Sexual harassment in the workplace can take many forms and is shockingly more common than we realise, equally impacting both men and women.
Statistics show that 83 million people have experienced sexual harassment from the age of 15, with 50% of women and 20% of men experiencing sexual harassment at work. Despite these shocking statistics, many more instances of sexual harassment in the workplace still go unnoticed, unreported and subsequently, unresolved.
Forms of sexual harassment
Sexual harassment can range from mild to more extreme forms and can be written, verbal and physical. These range from unwanted comments and discrimination, emails with sexual content, sexual advances, intimidation, unwanted physical contact and assault. All forms should be taken equally as seriously and dealt with immediately by employers.
Although sexual harassment can occur at any time and in any location, there is a greater risk to lone working employees, particularly when working late, out of hours and often out of sight where signalling for help can be challenging.
Lone workers are also at high risk when undertaking visits behind closed-doors, where they could face volatile behaviour and aggression from clients, tenants and abusive members of the public. Commonly, roles which involve lone workers visiting homes without any attendance include; care workers, charity workers, family officers, NHS staff, surveyors and real estate workers.
There are also lone workers who are required to deal with members of the public under the influence of alcohol and drugs or suffering from emotional issues which can cause a change in behaviour. Without the appropriate care and training, individuals can be left particularly vulnerable in one on one situations.
Consequences of sexual harassment
- Stress reaction including anxiety, depression, sleep disorders, lowered self-esteem and more
- Poor company morale
- Less productivity in staff
- Creates an environment for sexual harassment to flourish
By violating the dignity of a worker, sexual harassment can ultimately create an environment of an intimidating, hostile and degrading nature.
What can be done?
Sadly, many cases of sexual harassment go unreported due to workers feeling unable to challenge or defend themselves against the perpetrator if they are in fact a client. As a result, as much as 53% of women and 69% of men did not report sexual harassment at work.
Cases of sexual harassment may not be reported by staff if they do not feel confident that there is substantial support from their company put in place, creating a barrier for them to take action.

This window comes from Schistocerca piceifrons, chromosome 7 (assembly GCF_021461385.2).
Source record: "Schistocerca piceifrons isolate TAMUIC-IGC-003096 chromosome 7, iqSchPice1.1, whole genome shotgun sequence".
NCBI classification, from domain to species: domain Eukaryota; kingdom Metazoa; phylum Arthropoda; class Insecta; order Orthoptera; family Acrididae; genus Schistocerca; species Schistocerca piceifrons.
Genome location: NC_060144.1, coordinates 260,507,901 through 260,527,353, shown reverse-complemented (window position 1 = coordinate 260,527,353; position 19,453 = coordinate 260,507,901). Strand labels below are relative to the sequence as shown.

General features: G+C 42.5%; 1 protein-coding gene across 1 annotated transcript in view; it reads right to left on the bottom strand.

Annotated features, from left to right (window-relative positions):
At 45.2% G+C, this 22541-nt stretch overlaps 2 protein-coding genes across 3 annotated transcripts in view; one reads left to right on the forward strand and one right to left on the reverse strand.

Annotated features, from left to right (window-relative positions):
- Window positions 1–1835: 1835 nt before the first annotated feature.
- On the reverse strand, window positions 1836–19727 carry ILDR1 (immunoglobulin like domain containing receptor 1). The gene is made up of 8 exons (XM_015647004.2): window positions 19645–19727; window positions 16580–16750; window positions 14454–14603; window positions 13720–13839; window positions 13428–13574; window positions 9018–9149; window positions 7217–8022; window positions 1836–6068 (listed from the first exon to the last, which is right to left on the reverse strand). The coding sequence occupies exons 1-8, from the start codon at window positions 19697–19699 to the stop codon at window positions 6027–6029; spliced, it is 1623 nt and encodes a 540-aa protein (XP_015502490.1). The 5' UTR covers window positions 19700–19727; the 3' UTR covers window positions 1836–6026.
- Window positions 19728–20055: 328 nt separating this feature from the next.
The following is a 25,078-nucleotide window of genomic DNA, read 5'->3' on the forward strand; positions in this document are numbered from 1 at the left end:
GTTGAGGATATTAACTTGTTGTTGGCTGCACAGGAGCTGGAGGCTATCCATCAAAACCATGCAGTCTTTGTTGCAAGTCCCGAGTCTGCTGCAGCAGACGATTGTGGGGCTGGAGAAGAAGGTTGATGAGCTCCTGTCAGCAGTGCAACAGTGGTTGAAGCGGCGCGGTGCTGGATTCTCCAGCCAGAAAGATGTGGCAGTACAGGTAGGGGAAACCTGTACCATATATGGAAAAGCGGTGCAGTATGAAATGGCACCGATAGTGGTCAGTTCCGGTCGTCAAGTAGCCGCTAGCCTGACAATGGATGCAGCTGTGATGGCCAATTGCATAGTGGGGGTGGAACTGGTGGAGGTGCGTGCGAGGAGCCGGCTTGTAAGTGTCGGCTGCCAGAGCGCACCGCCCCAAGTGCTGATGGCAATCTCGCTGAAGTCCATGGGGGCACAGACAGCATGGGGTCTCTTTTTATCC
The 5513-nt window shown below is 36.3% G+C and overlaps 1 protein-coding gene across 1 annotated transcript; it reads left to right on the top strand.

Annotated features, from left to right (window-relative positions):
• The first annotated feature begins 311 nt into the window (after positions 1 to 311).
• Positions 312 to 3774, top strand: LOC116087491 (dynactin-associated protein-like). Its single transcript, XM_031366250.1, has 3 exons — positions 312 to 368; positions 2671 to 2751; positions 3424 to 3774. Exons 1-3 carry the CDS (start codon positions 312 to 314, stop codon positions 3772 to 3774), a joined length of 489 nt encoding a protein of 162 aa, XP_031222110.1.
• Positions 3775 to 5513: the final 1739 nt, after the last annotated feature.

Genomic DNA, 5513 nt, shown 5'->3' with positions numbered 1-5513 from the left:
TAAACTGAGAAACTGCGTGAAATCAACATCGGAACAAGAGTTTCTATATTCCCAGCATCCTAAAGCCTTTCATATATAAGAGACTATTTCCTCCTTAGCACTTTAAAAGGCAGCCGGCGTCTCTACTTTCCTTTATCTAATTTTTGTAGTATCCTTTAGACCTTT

The effects of sexual harassment are monumental and even as little as one instance can have detrimental knock-on consequences to both the company and their staff if not investigated properly and dealt with. Therefore, this is why it is so important to educate and train your staff.
Educating and training staff can be achieved through a strong Sexual Harassment policy to ensure the workplace is free of discrimination. Training sessions should also be arranged for employers to ask questions and be as informed as possible on the matter in order to provide reassurance and instil confidence so that they can be prepared and take the necessary response if faced with this situation.
As an employer, you should seek to have a work environment that is understanding and sympathetic to all employees, including dynamic risk assessment training to evaluate risks and how to overcome them.
You should also make it clear who to report incidents of sexual harassment to and reinforce the idea that employees experiences will be taken seriously.
Lone Worker Safety Solution
A safety solution in the form of an app should be highly considered, as it enables a lone worker to signal for help even in difficult situations. This kind of solution can reassure both the company and their staff by providing accurate and reliable safety monitoring through alert functionality and location updates.
If an employee feels threatened whilst working remotely or otherwise, they can raise an alarm secretly and unknown to their attacker by inputting a special duress PIN. This will fool the attacker into thinking the app has been disabled when in fact a duress alert has been raised in the Hub and help can be sent immediately.
Generated by pressing the phones power button, a user can raise a panic alert swiftly and discreetly from a hidden area, such as a bag or pocket.
The StaySafe app can even be paired with a bluetooth button which can be attached to a lanyard, clothing or worn around the wrist, and used send a panic alert without touching their phone.
While safety measures, policies and training are essential in protecting employees from sexual harassment and assault, a lone worker app is a reliable way of ensuring a lone worker is never completely alone.